Home food delivery from grocery stores and through a variety of home meal services has made a resurgence in the last few years. With the current needs for social distancing and quarantines related to the coronavirus, this practice will likely become even more common.
From my childhood in Tawas City, Michigan, during the 50s and 60s, I have a clear memory of our milkman from the local dairy, Nelkie’s. He was a handsome, dark-haired chap named Tony, who wore some type of white jacket or uniform. I don’t remember his vehicle, however. In my mind’s eye, I can still see several glass bottles of milk set into the frosty snow on the top step near our front door.
Time went by, and one day I realized that Tony the milkman had disappeared. The dairy remained, but home delivery must have been suspended. Evidently that was common for the times, as mentioned in this interesting article about the history of home milk delivery. Yet another nostalgic piece of our past that no longer exists.
Some people collect Little Golden Books, while others seek the Junior Elf Books. I love both and often look for them when I visit used bookstores. When I saw the Junior Elf Book pictured above, Milkman Bill, it brought back so many childhood memories and sensations. Surely you can see why it was a necessary purchase? The original price tag still stuck to the cover says 15 cents. I paid a bit more, but it was certainly reasonable at $1.00.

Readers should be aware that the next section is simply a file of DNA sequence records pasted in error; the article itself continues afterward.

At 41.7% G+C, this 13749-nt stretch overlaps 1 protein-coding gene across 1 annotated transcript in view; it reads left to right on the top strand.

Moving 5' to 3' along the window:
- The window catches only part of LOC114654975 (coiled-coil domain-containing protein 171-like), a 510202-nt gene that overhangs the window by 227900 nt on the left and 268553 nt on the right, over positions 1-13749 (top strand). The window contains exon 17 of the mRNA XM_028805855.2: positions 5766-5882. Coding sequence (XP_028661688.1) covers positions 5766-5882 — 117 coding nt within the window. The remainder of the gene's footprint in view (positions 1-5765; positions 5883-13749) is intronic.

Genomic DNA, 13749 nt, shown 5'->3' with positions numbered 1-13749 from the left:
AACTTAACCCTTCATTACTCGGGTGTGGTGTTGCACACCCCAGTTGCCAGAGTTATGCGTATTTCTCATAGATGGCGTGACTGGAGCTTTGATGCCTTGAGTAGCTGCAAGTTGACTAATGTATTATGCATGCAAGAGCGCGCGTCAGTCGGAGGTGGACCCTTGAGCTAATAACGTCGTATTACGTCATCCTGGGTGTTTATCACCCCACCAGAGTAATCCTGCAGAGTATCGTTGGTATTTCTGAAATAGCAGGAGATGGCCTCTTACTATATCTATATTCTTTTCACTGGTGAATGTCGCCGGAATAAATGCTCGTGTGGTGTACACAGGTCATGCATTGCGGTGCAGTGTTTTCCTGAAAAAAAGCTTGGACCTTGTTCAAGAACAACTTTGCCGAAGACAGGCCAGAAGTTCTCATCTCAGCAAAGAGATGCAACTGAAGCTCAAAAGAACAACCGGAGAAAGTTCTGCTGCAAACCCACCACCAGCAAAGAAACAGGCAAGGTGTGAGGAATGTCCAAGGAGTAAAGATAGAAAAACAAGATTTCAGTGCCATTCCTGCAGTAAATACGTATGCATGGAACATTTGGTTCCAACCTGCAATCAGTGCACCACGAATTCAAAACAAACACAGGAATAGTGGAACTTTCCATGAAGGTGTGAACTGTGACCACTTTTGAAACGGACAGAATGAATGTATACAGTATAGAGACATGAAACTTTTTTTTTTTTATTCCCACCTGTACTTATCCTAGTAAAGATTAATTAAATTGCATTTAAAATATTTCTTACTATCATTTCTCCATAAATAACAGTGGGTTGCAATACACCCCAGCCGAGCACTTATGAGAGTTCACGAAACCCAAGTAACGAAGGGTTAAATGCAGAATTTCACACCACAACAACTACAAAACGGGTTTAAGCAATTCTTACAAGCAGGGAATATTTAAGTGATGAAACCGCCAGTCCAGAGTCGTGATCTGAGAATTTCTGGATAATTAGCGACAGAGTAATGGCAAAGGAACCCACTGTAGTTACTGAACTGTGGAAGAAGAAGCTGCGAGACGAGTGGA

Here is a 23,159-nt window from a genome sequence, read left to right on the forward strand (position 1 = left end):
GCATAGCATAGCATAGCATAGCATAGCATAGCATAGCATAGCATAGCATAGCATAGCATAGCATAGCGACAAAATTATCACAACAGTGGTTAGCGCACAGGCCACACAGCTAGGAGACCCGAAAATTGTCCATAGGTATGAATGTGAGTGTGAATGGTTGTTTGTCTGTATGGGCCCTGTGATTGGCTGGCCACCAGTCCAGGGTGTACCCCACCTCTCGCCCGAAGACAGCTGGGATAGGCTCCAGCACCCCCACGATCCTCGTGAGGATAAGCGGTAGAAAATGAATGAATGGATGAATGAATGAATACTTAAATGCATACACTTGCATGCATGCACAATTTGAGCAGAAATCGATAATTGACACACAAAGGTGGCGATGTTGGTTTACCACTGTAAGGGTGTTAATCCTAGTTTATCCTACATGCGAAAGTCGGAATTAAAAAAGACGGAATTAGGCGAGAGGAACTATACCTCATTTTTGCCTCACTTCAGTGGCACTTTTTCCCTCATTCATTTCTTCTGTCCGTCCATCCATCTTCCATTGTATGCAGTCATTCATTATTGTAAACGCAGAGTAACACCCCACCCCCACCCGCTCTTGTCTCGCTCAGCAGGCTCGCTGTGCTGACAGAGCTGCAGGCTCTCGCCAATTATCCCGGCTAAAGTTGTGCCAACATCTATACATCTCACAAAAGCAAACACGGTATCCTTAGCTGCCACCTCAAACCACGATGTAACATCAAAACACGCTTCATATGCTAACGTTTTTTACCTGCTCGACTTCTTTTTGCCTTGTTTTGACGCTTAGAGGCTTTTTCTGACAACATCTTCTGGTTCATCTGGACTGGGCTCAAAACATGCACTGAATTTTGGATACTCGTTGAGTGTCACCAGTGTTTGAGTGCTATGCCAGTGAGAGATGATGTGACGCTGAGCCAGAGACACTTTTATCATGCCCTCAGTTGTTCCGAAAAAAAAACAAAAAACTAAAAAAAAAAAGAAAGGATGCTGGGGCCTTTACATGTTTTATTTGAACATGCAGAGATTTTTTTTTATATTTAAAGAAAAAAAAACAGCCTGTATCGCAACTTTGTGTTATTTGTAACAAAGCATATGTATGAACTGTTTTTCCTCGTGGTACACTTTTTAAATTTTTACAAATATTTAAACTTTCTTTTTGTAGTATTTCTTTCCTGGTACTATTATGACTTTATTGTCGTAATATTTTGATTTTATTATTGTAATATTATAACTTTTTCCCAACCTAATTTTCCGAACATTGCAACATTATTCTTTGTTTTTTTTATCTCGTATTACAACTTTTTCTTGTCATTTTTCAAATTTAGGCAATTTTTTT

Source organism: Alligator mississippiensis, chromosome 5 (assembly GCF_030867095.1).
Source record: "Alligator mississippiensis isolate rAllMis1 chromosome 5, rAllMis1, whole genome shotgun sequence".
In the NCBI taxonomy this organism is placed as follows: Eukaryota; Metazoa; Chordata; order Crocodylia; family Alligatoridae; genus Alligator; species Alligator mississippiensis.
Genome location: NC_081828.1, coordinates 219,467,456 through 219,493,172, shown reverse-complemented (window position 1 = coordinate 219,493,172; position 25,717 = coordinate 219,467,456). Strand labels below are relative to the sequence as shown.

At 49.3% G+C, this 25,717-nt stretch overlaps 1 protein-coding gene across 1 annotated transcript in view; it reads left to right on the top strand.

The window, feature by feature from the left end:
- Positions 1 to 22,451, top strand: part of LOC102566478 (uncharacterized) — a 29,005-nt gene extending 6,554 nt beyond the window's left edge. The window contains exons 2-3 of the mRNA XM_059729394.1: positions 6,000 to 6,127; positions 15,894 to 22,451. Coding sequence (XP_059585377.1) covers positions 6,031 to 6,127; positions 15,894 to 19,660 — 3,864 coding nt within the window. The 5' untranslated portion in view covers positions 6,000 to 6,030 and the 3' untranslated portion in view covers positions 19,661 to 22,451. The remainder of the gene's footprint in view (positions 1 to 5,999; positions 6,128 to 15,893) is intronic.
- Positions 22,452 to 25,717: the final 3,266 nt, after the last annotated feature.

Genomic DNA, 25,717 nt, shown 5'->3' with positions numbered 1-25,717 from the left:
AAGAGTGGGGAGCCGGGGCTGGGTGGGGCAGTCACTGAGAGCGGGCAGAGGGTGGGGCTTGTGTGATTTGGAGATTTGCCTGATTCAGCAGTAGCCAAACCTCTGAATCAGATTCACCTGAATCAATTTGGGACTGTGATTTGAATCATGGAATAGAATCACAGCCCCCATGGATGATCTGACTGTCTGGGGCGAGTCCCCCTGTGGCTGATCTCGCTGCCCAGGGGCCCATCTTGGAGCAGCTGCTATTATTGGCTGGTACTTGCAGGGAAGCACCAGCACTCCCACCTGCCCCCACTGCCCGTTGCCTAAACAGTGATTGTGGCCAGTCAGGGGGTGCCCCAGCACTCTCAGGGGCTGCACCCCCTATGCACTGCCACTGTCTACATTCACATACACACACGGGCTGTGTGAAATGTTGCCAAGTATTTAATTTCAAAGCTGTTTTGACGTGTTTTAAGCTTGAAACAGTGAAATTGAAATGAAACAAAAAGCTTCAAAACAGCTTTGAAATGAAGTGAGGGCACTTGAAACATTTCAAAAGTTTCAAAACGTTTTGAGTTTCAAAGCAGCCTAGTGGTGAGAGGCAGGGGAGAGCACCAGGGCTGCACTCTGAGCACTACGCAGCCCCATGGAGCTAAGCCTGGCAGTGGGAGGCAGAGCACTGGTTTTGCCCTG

The story centers on a little boy, Dickie, who’s been sick in bed for three weeks. The doctor has told Mother that Dickie must drink more milk to get better and stay strong. If only staying healthy was really that easy! Dickie has many questions for the milkman, and the reader learns about the entire process, from cow to home. The book ends with Milkman Bill promising Dickie and his family a tour of the dairy the following week. This slim volume, published in 1960, smells exactly the way an old book should!
NPR: Coronavirus And Parenting: What You Need To Know Now
NOTE: The printable comic for kids is linked through this enlightening article.
Kids Books Haven’t Prepared Us for the Coronavirus: from Fatherly
Things to think about for the youngest, along with a strong book suggestion: Llama Llama Home with Mama, by Anna Dewdney
Picture book by Steve Mould –
“Meet a glowing squid, traveling fungus spores, and much more in this dynamic and engaging book all about bacteria, viruses, and other germs and microbes. The Bacteria Book walks the line between “ew, gross!” and “oh, cool!,” exploring why we need bacteria and introducing readers to its microbial mates–viruses, fungi, algae, archaea, and protozoa.
From the Indianapolis Public Library:
Fact sheets and FAQs designed especially for use with children are available from kidshealth.org:
- The Story Seeds Podcast: Coronavirus PSA: How to Fight the New Bad Guy in Town by Jason Reynolds, the National Ambassador for Young People’s Literature
- What Is the New Coronavirus (COVID-19)?
- ¿Qué es el coronavirus (COVID-19)
- Hand Washing: Why It’s So Important
- Lavarse las manos: por qué es importante